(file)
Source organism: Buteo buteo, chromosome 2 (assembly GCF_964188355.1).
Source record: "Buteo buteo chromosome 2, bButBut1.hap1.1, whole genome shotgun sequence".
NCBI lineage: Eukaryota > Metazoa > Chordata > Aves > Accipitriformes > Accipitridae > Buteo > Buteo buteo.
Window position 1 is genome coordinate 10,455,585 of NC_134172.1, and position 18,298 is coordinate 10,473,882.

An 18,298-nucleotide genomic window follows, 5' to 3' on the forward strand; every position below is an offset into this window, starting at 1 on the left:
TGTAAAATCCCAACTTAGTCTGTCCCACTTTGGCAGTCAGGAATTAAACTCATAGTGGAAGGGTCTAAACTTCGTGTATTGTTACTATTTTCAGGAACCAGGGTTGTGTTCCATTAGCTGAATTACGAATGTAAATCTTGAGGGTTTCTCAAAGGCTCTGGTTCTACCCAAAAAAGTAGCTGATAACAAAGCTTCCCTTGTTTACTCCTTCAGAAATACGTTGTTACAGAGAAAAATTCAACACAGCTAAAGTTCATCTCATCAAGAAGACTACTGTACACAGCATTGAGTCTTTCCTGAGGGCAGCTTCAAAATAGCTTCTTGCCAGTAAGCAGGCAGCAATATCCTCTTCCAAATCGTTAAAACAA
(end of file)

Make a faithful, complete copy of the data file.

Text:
Source organism: Buteo buteo, chromosome 2 (assembly GCF_964188355.1).
Source record: "Buteo buteo chromosome 2, bButBut1.hap1.1, whole genome shotgun sequence".
NCBI lineage: Eukaryota > Metazoa > Chordata > Aves > Accipitriformes > Accipitridae > Buteo > Buteo buteo.
Window position 1 is genome coordinate 10,455,585 of NC_134172.1, and position 18,298 is coordinate 10,473,882.

An 18,298-nucleotide genomic window follows, 5' to 3' on the forward strand; every position below is an offset into this window, starting at 1 on the left:
TGTAAAATCCCAACTTAGTCTGTCCCACTTTGGCAGTCAGGAATTAAACTCATAGTGGAAGGGTCTAAACTTCGTGTATTGTTACTATTTTCAGGAACCAGGGTTGTGTTCCATTAGCTGAATTACGAATGTAAATCTTGAGGGTTTCTCAAAGGCTCTGGTTCTACCCAAAAAAGTAGCTGATAACAAAGCTTCCCTTGTTTACTCCTTCAGAAATACGTTGTTACAGAGAAAAATTCAACACAGCTAAAGTTCATCTCATCAAGAAGACTACTGTACACAGCATTGAGTCTTTCCTGAGGGCAGCTTCAAAATAGCTTCTTGCCAGTAAGCAGGCAGCAATATCCTCTTCCAAATCGTTAAAACAA